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With the Health Insurance Marketplace entering its second consecutive year, it’s still a new and mysterious thing for many people, especially those who haven’t been properly educated on the subject. For 2017, we wanted to examine some important dates as well as address how Medicare and private insurance now works.
If you still have a job that offers insurance, you’ll enroll when you get hired and be offered the opportunity to add dependents once a year. If you don’t and you’re under 65, you may want to obtain insurance through the Federal Marketplace. Depending on your income, you may even qualify to receive a tax credit. You can find out at any time by putting your information into www.healthcare.gov, but you won’t be able to enroll unless it’s between the months of November and January, or if you have special circumstances.
- November 1, 2016
Open Enrollment begins. This is the first day that you are able to enroll, re-enroll, or change insurance plans for 2017 through the Health Insurance Marketplace.
- December 15, 2016
Last day to enroll in or change plans coverage for 2017.
- January 1, 2017
Coverage begins for individuals who have enrolled or changed plans by December 15.
- January 31, 2017
Last day to enroll in or change a plan for 2017. After this date, individuals may only enroll or change plans if they qualify for a Special Enrollment Period.
Medicare’s open enrollment varies based on both which kind of Medicare you need and depending on your age. For the three months before and the three months after you turn 65, you can enroll in all parts of Medicare. If you’re drawing Social Security, you’ll be enrolled in parts A and B automatically, and the coverage will actually begin one month before your birthday.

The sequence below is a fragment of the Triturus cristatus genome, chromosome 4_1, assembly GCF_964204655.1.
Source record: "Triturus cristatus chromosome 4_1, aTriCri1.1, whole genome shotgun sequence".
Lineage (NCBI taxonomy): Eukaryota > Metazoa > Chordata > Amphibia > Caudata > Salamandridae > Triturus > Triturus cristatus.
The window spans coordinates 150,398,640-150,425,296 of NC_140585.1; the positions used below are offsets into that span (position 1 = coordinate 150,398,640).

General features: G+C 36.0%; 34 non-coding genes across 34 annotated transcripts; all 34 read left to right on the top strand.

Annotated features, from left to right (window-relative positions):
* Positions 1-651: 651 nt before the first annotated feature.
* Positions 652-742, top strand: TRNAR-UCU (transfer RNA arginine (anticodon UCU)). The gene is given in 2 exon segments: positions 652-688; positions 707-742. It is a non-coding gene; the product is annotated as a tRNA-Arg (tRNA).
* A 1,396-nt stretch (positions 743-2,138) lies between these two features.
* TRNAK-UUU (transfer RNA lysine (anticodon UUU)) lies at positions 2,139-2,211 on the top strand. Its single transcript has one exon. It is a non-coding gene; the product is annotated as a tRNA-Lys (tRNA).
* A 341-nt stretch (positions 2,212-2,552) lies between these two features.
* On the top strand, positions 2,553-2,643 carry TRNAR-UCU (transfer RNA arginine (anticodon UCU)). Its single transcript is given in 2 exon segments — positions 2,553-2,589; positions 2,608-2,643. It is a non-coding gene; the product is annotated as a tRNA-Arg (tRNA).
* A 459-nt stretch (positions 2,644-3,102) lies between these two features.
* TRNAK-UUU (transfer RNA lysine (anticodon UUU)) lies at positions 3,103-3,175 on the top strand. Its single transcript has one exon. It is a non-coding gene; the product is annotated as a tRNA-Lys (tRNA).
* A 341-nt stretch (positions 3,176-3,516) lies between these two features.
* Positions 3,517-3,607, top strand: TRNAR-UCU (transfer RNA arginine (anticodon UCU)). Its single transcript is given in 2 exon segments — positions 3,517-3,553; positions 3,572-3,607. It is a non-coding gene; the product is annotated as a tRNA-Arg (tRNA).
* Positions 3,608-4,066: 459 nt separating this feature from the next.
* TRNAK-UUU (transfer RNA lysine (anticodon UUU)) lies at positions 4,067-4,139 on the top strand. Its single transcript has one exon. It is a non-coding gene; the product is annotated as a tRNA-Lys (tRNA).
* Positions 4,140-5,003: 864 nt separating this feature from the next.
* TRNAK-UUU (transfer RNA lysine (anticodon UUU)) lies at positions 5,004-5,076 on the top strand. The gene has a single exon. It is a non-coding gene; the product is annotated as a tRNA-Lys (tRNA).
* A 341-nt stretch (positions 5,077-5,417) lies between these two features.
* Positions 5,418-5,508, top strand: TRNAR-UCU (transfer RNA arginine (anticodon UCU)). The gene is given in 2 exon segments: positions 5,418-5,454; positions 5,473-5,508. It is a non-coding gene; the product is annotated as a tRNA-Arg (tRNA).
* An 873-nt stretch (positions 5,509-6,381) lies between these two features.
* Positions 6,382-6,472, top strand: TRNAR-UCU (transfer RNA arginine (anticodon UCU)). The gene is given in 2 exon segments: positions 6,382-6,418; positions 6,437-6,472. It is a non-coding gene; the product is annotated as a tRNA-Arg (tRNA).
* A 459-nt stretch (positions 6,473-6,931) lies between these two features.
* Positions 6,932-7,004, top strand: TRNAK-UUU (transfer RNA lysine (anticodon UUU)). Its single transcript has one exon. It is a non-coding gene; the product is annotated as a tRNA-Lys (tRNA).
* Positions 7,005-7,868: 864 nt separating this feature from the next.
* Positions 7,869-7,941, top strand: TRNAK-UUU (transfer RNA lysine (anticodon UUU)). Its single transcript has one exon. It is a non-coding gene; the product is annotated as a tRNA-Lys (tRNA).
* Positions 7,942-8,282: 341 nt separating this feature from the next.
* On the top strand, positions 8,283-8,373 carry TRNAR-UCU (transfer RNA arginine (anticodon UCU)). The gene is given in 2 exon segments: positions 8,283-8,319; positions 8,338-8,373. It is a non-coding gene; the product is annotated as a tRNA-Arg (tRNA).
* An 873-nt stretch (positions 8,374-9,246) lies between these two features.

If you are required to pay for Medicare part A, you may have to pay a late enrollment fee if you miss the window. The same applies to Medicare parts B, C, and D, which all share the same enrollment window around your 65th birthday. Should you miss that initial enrollment period, you can sign up between January and March of each year, but your coverage won’t kick in until July. If you want to make changes to your coverage or un-enroll completely, you can do so from October to December. Hard to keep track? They have more information here.
While health insurance goes a long way, it has costs associated with it, and it isn’t guaranteed to cover your needs. If you’re concerned about rising medical expenses, you could consider a life settlement to provide yourself a financial cushion. Not only will you get a lump sum, you’ll save yourself the expense of your premium. Check out our calculator to see if you qualify!